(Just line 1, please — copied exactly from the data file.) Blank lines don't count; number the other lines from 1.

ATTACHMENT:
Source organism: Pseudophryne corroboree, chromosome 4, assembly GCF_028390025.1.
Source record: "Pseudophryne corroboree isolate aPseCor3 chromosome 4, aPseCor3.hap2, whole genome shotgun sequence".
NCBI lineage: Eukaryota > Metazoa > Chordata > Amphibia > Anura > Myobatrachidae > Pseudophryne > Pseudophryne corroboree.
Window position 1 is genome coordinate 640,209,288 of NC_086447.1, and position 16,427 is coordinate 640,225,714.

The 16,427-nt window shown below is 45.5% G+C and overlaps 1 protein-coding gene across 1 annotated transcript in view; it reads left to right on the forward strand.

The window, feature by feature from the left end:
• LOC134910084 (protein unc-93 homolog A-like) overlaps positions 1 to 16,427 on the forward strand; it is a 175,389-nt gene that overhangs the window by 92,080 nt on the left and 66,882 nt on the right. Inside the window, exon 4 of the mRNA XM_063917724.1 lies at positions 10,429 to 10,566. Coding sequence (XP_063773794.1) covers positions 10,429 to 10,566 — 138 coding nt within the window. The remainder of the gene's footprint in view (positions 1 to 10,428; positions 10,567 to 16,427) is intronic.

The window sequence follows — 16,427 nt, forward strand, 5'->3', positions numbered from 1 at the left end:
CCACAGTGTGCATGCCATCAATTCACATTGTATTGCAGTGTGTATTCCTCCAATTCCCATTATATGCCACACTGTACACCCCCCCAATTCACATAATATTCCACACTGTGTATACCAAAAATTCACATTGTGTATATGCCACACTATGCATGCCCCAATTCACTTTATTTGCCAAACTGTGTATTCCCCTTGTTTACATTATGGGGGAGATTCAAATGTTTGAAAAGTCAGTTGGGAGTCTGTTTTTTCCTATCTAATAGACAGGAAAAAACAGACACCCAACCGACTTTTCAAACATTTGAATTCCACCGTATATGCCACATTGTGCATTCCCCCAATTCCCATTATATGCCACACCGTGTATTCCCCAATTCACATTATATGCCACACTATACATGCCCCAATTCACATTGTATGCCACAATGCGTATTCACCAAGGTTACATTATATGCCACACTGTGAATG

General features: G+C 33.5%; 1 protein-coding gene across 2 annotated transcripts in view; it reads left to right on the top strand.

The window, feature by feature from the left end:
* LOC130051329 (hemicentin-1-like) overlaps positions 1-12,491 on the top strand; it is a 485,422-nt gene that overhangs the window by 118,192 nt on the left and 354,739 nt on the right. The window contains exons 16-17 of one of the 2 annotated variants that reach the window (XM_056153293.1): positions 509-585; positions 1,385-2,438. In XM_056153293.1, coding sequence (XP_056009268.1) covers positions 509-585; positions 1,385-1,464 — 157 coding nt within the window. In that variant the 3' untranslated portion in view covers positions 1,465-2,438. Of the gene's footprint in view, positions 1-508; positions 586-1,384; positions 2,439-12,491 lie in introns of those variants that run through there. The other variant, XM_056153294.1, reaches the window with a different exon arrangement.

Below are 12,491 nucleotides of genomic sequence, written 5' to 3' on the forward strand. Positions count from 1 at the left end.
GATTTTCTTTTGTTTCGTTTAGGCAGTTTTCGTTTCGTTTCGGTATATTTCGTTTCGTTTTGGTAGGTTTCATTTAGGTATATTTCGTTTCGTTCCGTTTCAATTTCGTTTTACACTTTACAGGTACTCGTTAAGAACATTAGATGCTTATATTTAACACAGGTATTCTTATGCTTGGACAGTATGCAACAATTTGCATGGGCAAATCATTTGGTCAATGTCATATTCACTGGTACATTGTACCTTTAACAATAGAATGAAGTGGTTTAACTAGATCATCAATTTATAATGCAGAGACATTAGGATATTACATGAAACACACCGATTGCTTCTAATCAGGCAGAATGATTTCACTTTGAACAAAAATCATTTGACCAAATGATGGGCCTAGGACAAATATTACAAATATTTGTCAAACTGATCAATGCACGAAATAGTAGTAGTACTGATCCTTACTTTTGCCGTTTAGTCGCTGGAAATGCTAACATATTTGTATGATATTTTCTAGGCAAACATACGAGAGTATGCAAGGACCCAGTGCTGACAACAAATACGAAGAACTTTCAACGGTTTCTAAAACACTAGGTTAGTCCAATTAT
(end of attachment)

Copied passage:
Source organism: Pseudophryne corroboree, chromosome 4, assembly GCF_028390025.1.